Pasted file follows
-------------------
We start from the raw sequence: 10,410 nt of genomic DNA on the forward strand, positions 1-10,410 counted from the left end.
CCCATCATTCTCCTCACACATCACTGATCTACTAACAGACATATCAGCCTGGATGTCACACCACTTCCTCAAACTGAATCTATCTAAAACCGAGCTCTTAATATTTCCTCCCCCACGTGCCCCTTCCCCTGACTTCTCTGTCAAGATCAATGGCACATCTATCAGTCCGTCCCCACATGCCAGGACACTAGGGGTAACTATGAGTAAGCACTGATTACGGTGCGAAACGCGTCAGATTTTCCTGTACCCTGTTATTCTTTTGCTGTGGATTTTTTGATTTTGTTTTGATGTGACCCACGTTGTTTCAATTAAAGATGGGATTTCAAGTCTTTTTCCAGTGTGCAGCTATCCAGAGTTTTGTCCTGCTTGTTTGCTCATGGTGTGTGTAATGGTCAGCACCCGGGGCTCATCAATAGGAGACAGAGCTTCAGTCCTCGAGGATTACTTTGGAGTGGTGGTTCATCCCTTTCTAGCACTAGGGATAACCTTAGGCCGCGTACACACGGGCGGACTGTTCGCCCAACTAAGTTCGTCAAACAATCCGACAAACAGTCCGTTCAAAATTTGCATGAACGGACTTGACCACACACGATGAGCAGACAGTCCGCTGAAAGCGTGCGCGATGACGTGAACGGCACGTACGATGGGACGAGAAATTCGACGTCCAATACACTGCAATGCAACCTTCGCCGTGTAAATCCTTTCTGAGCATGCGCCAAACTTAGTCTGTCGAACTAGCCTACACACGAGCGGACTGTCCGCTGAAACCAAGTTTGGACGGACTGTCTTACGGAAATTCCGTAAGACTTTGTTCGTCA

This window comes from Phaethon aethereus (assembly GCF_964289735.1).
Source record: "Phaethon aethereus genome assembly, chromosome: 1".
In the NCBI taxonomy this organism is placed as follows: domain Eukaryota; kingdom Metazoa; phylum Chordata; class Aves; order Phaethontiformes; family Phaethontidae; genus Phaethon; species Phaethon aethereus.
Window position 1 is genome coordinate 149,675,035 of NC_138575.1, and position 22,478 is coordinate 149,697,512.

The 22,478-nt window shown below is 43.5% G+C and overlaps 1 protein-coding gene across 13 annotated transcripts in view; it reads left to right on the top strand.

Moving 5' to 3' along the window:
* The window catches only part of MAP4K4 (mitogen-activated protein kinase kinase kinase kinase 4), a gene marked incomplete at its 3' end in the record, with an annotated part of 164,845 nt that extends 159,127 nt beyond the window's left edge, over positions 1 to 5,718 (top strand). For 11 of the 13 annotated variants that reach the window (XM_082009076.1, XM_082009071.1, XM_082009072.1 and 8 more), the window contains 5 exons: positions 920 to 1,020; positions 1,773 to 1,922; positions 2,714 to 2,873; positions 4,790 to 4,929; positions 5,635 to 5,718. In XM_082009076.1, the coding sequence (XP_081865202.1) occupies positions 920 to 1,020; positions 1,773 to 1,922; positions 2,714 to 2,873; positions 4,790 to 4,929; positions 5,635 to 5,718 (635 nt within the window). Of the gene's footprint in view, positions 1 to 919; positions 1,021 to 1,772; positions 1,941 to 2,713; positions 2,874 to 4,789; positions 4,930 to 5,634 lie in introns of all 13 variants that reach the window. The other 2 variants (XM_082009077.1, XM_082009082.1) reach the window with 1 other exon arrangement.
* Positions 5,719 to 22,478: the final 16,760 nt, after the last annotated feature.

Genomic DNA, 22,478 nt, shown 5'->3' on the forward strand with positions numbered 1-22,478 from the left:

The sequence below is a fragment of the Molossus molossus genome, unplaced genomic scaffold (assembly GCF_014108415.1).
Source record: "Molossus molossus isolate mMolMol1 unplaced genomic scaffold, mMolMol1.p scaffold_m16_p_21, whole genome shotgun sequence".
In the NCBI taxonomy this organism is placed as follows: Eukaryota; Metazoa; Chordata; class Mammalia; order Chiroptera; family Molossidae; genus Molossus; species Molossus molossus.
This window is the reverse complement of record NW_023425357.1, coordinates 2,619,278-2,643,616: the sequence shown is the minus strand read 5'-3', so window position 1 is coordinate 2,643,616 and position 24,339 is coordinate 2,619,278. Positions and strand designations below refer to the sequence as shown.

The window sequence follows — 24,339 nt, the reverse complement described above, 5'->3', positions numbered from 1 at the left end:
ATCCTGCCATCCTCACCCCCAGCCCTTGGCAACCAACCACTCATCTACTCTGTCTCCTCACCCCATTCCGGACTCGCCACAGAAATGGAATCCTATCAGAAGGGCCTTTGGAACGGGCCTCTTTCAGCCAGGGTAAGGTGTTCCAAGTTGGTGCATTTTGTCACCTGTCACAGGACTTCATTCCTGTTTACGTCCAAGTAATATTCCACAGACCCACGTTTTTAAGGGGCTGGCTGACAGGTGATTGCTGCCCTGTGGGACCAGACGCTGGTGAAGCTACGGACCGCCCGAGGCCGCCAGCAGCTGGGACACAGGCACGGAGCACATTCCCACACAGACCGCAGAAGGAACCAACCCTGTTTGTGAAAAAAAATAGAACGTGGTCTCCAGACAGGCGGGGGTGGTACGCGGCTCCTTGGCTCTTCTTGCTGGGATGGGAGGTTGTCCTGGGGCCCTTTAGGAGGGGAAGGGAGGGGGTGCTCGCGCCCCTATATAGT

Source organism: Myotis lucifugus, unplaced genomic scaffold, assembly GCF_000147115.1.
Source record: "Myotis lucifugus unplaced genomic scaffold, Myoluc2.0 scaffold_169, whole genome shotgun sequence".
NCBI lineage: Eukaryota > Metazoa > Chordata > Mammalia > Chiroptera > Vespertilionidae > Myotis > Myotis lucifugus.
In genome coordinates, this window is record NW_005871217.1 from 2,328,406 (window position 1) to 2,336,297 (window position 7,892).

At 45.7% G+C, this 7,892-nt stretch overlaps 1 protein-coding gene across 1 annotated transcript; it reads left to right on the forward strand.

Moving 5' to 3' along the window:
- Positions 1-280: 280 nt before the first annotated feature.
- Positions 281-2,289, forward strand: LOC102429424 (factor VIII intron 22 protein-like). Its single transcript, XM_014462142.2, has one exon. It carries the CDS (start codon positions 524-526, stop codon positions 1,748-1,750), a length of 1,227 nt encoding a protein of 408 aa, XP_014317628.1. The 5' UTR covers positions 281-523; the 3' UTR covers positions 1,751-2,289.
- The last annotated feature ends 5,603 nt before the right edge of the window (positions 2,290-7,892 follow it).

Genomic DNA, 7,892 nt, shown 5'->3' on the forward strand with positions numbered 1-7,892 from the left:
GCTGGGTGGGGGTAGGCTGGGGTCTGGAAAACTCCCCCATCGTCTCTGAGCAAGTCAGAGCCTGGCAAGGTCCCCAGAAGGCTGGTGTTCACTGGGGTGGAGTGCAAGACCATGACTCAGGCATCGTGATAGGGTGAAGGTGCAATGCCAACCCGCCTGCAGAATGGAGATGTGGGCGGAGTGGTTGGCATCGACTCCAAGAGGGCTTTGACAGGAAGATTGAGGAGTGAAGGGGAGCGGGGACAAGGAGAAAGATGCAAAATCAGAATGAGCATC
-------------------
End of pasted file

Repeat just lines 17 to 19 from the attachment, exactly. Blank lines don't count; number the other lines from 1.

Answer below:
ATCCTGCCATCCTCACCCCCAGCCCTTGGCAACCAACCACTCATCTACTCTGTCTCCTCACCCCATTCCGGACTCGCCACAGAAATGGAATCCTATCAGAAGGGCCTTTGGAACGGGCCTCTTTCAGCCAGGGTAAGGTGTTCCAAGTTGGTGCATTTTGTCACCTGTCACAGGACTTCATTCCTGTTTACGTCCAAGTAATATTCCACAGACCCACGTTTTTAAGGGGCTGGCTGACAGGTGATTGCTGCCCTGTGGGACCAGACGCTGGTGAAGCTACGGACCGCCCGAGGCCGCCAGCAGCTGGGACACAGGCACGGAGCACATTCCCACACAGACCGCAGAAGGAACCAACCCTGTTTGTGAAAAAAAATAGAACGTGGTCTCCAGACAGGCGGGGGTGGTACGCGGCTCCTTGGCTCTTCTTGCTGGGATGGGAGGTTGTCCTGGGGCCCTTTAGGAGGGGAAGGGAGGGGGTGCTCGCGCCCCTATATAGT

Source organism: Myotis lucifugus, unplaced genomic scaffold, assembly GCF_000147115.1.
Source record: "Myotis lucifugus unplaced genomic scaffold, Myoluc2.0 scaffold_169, whole genome shotgun sequence".